As Apple’s court clash with Epic Games continues, campaigners in the U.S and China have reiterated their complaints against the App Store. They accused Apple of “security theater” and said the company was willing “to censor apps on behalf of authoritarian governments.”

App Store Decisions Might be “One of Life and Death” For Chinese Activists

Apple has long said that its insistence that software is bought via the App Store and it’s payment systems helps keep users safe. However, Benjamin Ismail, who works on Chinese organization GreatFire’s AppleCensorship.com project, said:

None of Apple’s attempts to convince us that they act fairly in a highly competitive environment can pass scrutiny. Apple’s behavior is authoritarian and one only needs to read the App Store review guidelines to see the company’s claims itself. There is no competition between Apple and other companies when it comes to the App Store. Apple owns the App Store, which is the only marketplace for iOS devices, and exercises its right to life and death over apps, sometimes to axe a competitor and others to please repressive regimes. In the latter cases, Apple’s right might literally become one of life and death when applied to Chinese activists, which is terrifying but first and foremost intolerable.

Epic Games vs Apple About Human Rights, Not Tech

Evan Greer, Deputy Director at U.S. organization Fight for the Future added to this criticism. She asserted that it comes down to being a human rights, not a tech, issue:

This issue has largely been portrayed as a spat between big companies: mobile giants like Apple and Google vs app giants like Epic and Spotify. But this issue is much bigger than that: it’s about whether the future of technology is open and accessible or locked down into walled gardens that benefit incumbents and elites. Apple’s stranglehold over what software can run on iPhones creates a choke point that governments have used to crack down on political dissent, target marginalized people like LGBTQ folks, and worse. App store monopolies aren’t just a competition issue, they’re a human rights issue.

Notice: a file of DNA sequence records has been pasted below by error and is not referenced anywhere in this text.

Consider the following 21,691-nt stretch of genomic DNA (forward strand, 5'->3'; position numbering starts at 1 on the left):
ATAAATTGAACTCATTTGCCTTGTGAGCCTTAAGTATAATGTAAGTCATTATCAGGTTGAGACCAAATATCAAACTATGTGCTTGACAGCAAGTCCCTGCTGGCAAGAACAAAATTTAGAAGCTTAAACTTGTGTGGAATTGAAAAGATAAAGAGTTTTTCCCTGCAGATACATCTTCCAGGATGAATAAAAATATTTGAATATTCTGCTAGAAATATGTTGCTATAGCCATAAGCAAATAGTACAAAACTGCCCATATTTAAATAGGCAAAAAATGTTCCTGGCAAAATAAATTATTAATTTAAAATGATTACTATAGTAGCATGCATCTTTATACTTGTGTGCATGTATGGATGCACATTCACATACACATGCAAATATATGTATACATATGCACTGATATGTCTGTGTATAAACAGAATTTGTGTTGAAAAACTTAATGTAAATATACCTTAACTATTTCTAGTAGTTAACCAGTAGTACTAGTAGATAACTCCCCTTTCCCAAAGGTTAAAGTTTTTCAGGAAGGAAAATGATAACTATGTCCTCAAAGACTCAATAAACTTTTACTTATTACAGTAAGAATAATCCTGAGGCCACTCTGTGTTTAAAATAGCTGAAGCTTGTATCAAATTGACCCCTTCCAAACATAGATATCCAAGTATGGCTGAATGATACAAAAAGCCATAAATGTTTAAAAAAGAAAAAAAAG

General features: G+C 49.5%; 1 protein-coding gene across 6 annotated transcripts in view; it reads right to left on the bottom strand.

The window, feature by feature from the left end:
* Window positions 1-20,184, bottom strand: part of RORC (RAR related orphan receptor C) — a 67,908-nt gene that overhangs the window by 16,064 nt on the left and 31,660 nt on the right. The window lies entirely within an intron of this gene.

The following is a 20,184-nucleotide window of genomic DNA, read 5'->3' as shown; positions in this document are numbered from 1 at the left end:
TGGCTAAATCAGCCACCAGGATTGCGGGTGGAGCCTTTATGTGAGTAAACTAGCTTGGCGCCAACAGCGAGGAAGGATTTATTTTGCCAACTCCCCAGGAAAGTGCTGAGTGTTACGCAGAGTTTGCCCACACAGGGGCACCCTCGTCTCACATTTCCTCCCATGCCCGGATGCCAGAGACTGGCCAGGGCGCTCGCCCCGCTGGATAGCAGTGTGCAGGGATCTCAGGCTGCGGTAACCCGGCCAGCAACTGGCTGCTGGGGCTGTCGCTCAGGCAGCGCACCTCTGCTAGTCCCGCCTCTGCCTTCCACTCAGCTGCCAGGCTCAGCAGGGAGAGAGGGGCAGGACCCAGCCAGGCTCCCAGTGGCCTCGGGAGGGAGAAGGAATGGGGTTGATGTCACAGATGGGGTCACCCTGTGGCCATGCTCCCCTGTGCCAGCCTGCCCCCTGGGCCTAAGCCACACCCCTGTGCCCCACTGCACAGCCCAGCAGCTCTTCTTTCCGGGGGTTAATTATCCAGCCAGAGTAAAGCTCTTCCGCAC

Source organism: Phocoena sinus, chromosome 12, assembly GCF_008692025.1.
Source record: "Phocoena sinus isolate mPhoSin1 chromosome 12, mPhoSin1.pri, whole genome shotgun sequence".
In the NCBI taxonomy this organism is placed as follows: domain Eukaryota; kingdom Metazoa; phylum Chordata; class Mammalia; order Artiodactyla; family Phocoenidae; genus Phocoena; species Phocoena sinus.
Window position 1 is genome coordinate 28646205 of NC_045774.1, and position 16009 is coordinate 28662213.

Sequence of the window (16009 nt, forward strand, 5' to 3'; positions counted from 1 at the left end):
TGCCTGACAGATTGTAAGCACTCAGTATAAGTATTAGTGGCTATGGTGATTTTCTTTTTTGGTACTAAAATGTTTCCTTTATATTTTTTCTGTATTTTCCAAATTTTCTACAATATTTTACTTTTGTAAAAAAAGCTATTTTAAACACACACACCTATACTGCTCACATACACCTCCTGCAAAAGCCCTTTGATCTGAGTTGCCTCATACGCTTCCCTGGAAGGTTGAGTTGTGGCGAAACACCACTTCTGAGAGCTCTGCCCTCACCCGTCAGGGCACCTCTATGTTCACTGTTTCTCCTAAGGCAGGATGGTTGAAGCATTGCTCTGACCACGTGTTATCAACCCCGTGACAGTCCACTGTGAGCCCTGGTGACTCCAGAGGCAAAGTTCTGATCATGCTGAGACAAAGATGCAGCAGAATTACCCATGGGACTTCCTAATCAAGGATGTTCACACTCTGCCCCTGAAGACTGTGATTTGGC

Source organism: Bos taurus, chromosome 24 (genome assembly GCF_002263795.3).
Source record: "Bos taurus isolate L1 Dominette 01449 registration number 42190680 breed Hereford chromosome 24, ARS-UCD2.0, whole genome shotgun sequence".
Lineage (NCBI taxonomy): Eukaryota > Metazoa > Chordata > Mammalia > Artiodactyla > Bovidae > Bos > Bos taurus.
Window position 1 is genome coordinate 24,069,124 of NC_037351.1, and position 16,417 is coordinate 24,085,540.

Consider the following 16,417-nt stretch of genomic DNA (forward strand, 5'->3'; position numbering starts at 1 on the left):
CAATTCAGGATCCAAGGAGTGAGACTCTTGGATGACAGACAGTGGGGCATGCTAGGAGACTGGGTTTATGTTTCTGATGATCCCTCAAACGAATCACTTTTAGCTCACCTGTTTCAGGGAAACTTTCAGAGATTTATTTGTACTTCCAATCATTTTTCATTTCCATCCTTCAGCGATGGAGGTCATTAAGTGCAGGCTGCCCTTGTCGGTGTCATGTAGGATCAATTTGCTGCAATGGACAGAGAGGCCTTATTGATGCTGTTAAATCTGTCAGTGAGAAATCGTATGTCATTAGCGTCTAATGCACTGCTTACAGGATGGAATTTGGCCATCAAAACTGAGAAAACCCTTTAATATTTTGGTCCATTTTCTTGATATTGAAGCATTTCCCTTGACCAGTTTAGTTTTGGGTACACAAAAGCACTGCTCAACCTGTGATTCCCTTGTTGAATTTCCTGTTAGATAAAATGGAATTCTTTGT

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App store monopolies aren’t just a competition issue, they’re a human rights issue . So much hyperbole. If I looked, I would most likely find no mention of these rights in any document of the EU, USA or People’s Republic of China. Apple’s right might literally become one of life and death when applied to Chinese activists, which is terrifying but first and foremost intolerable. Google opted to pull out of China decades ago. Considering how much of Apple’s product is manufactured in China, if Benjamin Ismail is accurate, I don’t see Apple (or any US corporation thumbing its nose… Read more »

Last edited 4 months ago by khurt
AppleCensorship

Wrong. Articles 35 and 36 of China’s constitution protect freedom of speech, publication assembly, protest and religious freedoms. Article 40 protects right to privacy. By removing news apps, such as BitterWinter, a publication on religious freedom, apps related to TIbet and the Dalai Lama, VPNs services and many others, both the Chinese Government and Apple are violating China’s constitution. Chinese citizens would be better off without Apple’s devices in the country. And to say that they just have to stop using iOS is not relevant: here is why : https://applecensorship.com/human-rights-groups-based-in-the-us-and-china-issue-joint-statement-condemning-apples-app-store-monopoly/

geoduck

Damned if you do and damned if you don’t.